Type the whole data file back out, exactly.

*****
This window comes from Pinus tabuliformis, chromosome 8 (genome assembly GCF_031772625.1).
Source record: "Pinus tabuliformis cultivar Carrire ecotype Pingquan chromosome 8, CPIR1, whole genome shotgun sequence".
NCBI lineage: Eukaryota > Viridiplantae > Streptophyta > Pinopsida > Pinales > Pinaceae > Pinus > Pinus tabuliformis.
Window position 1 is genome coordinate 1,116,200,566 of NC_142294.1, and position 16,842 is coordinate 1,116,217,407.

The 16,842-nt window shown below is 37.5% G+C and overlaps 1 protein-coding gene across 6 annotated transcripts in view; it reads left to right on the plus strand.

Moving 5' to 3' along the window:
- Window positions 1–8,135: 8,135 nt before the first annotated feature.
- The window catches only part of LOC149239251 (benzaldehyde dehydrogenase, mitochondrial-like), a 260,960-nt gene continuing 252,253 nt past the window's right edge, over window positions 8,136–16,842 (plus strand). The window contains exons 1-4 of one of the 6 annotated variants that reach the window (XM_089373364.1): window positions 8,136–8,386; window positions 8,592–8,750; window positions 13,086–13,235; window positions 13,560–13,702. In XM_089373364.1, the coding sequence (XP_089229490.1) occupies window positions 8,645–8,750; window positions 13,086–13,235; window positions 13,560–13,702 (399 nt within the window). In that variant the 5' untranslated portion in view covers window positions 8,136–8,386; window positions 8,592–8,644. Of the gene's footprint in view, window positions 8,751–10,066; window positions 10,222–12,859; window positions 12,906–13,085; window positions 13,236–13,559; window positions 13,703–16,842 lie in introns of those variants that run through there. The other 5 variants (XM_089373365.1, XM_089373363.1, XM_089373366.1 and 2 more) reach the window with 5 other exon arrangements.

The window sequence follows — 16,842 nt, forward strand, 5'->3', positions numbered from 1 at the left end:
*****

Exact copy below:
This window comes from Pinus tabuliformis, chromosome 8 (genome assembly GCF_031772625.1).
Source record: "Pinus tabuliformis cultivar Carrire ecotype Pingquan chromosome 8, CPIR1, whole genome shotgun sequence".
NCBI lineage: Eukaryota > Viridiplantae > Streptophyta > Pinopsida > Pinales > Pinaceae > Pinus > Pinus tabuliformis.
Window position 1 is genome coordinate 1,116,200,566 of NC_142294.1, and position 16,842 is coordinate 1,116,217,407.

The 16,842-nt window shown below is 37.5% G+C and overlaps 1 protein-coding gene across 6 annotated transcripts in view; it reads left to right on the plus strand.

Moving 5' to 3' along the window:
- Window positions 1–8,135: 8,135 nt before the first annotated feature.
- The window catches only part of LOC149239251 (benzaldehyde dehydrogenase, mitochondrial-like), a 260,960-nt gene continuing 252,253 nt past the window's right edge, over window positions 8,136–16,842 (plus strand). The window contains exons 1-4 of one of the 6 annotated variants that reach the window (XM_089373364.1): window positions 8,136–8,386; window positions 8,592–8,750; window positions 13,086–13,235; window positions 13,560–13,702. In XM_089373364.1, the coding sequence (XP_089229490.1) occupies window positions 8,645–8,750; window positions 13,086–13,235; window positions 13,560–13,702 (399 nt within the window). In that variant the 5' untranslated portion in view covers window positions 8,136–8,386; window positions 8,592–8,644. Of the gene's footprint in view, window positions 8,751–10,066; window positions 10,222–12,859; window positions 12,906–13,085; window positions 13,236–13,559; window positions 13,703–16,842 lie in introns of those variants that run through there. The other 5 variants (XM_089373365.1, XM_089373363.1, XM_089373366.1 and 2 more) reach the window with 5 other exon arrangements.

The window sequence follows — 16,842 nt, forward strand, 5'->3', positions numbered from 1 at the left end: